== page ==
Mumbai: Industrialist Nusli Wadia, an independent director on the board of Tata Motors Ltd, has written to its shareholders, pointing out what he calls governance lapses at the auto maker.
Wadia is making a representation to shareholders after Tata Sons Ltd, promoters of Tata Motors, called an extraordinary general meeting (EGM) to oust him from the board.
Wadia pointed out that Tata Sons interim chairman Ratan Tata’s meeting with union leaders at Tata Motors’s Pune plant was inappropriate. He said a deal with the union for a productivity linked settlement, which was to be signed after 14 months of negotiation, has been put at risk.
“These actions on the part of Mr. Tata ‘by galvanizing’ the union and ‘acting prejudicially against the interest of your company may put the company and its future in great jeopardy and impact the overall morale of the workers, employees and management on Tata Motors’," wrote Wadia. “It is now a matter of conjecture whether his settlement will be signed or not."
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Wadia also alleged that Tata Sons tried to coerce independent directors through unsigned legal opinion.
“The opinions were sent to the board and independent directors just one hour before their meeting was to convene," wrote Wadia referring to the Tata Motors board meeting on 14 November. “The legal opinions...sought to intimidate and more specifically to influence the conduct of the independent directors."
He went on to say that one of the opinions stated that if independent directors were to support Mistry, this would not be considered “material" and “should not be disclosed to the stock exchanges". It also advised independent directors on the manner in which they should conduct themselves.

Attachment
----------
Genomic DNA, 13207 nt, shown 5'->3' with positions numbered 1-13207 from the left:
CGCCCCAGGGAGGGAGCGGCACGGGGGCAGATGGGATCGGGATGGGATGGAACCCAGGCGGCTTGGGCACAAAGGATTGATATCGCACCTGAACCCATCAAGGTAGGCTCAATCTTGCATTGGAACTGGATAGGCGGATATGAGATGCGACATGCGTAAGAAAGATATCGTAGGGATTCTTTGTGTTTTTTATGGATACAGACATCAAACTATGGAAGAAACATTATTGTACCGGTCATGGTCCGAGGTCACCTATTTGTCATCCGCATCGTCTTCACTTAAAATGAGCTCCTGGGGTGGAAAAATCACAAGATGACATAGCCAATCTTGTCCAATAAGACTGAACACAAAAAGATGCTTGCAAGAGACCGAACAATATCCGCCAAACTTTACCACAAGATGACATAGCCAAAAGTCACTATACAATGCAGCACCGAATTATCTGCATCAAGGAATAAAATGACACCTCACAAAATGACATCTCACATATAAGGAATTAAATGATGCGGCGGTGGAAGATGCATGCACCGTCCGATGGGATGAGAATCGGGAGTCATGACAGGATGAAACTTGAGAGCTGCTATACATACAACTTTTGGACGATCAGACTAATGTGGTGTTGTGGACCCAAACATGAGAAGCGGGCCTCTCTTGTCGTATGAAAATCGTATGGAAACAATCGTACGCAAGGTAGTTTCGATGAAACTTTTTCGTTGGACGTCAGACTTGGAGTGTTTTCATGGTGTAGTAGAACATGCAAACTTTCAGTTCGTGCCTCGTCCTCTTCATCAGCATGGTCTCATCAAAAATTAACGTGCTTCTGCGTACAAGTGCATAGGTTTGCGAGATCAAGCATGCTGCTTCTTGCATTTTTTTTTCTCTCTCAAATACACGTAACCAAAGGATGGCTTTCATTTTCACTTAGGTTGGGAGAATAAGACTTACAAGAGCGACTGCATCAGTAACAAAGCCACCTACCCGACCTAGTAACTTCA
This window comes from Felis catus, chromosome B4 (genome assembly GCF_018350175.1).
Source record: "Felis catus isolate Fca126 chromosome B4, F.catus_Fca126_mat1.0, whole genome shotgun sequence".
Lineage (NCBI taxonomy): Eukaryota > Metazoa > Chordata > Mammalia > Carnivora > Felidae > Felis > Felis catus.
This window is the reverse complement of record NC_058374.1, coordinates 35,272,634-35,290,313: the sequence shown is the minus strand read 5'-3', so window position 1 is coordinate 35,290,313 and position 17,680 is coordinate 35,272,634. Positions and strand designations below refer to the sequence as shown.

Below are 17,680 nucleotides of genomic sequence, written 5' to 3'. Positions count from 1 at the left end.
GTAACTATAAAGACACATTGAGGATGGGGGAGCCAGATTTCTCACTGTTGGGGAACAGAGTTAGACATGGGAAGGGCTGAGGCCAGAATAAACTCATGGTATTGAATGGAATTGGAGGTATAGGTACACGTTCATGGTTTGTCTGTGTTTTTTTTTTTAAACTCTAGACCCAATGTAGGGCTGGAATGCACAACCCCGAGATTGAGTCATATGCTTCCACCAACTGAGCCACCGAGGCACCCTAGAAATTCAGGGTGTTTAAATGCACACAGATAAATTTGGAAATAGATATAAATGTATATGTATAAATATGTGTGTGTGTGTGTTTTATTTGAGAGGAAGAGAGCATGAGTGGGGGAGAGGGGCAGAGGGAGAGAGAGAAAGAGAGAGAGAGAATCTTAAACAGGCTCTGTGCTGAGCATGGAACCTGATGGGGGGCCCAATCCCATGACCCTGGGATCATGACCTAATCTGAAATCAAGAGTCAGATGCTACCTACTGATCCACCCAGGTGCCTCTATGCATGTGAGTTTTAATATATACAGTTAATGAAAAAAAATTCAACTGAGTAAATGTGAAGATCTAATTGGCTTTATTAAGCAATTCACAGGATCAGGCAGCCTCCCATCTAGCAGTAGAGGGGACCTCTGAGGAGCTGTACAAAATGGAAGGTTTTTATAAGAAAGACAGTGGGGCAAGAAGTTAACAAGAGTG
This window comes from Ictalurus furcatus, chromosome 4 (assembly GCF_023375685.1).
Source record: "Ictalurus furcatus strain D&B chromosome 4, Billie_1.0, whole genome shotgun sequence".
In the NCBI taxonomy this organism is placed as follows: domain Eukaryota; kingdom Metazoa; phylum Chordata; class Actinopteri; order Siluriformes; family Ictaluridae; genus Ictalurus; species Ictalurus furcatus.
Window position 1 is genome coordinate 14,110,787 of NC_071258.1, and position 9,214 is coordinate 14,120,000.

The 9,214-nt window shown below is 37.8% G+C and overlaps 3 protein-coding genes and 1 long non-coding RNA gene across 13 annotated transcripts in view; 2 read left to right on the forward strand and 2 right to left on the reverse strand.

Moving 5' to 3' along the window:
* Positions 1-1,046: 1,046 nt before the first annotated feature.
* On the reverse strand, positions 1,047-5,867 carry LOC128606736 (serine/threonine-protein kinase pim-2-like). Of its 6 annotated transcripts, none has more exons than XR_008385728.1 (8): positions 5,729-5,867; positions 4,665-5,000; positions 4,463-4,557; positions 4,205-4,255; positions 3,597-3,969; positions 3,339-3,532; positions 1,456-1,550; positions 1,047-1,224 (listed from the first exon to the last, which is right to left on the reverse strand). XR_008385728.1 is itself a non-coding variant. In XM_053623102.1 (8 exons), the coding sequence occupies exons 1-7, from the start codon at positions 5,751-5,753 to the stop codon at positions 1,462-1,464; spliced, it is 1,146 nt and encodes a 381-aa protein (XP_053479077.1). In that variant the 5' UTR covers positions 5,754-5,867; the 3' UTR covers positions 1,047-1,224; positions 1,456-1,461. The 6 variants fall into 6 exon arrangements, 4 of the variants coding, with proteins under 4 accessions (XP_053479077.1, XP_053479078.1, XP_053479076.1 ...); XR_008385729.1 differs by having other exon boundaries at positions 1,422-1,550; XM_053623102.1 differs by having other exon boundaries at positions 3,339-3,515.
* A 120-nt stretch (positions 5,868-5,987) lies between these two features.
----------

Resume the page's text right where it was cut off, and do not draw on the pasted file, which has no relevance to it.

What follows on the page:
“This serious illegal and inappropriate act of corporate misgovernance is a contravention of law," said Wadia, adding that it contradicts the claims of Tata Sons and Ratan Tata on ethics, morality and governance.
“The opinions were...not in any way imposing pressure or coercion on the company secretary to deal with independent directors in a particular way. The contention that the company secretary was pressurised is therefore wholly misconceived and unwarranted," said a Tata Sons spokesperson in an emailed statement. It added that the fact that independent directors sent a release to the stock exchange “corroborates that there was no pressure on either the directors or the company secretary".
Wadia also said he differed with Tata on corporate matters, including the launch of the Nano.
Nano, a car conceived to sell at Rs1 lakh, “has proved to be a serious drain on financial resources of Tata Motors", said Wadia.
Even now, when it sells at Rs2.25 lakh, its sale is at a substantial loss to the company.
The car was made with a production plan for 2.25 lakh units and, in financial year 2016, sold about 20,000 units and is selling even far lesser now, said Wadia.
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He also said Tata Motors has cross-holdings in other Tata companies, which can be used to pare its debt to the tune of Rs8,800 crore, saving interest of Rs800 crore to become a more profitable company.
Wadia reiterated the claims he made in an earlier letter to the shareholders of Tata Steel.
He also wrote that he “believes" that Tata Sons and the trustees of Tata Trusts had sought access to information and documents of Tata Steel, Tata Motors and other Tata firms, and also demanded that they be briefed by senior management of these firms.
This “could be regarded as violation of the Insider Trading Regulation (unpublished material and price sensitive information and knowledge)," wrote Wadia.
Shailaja Sharma contributed to this story.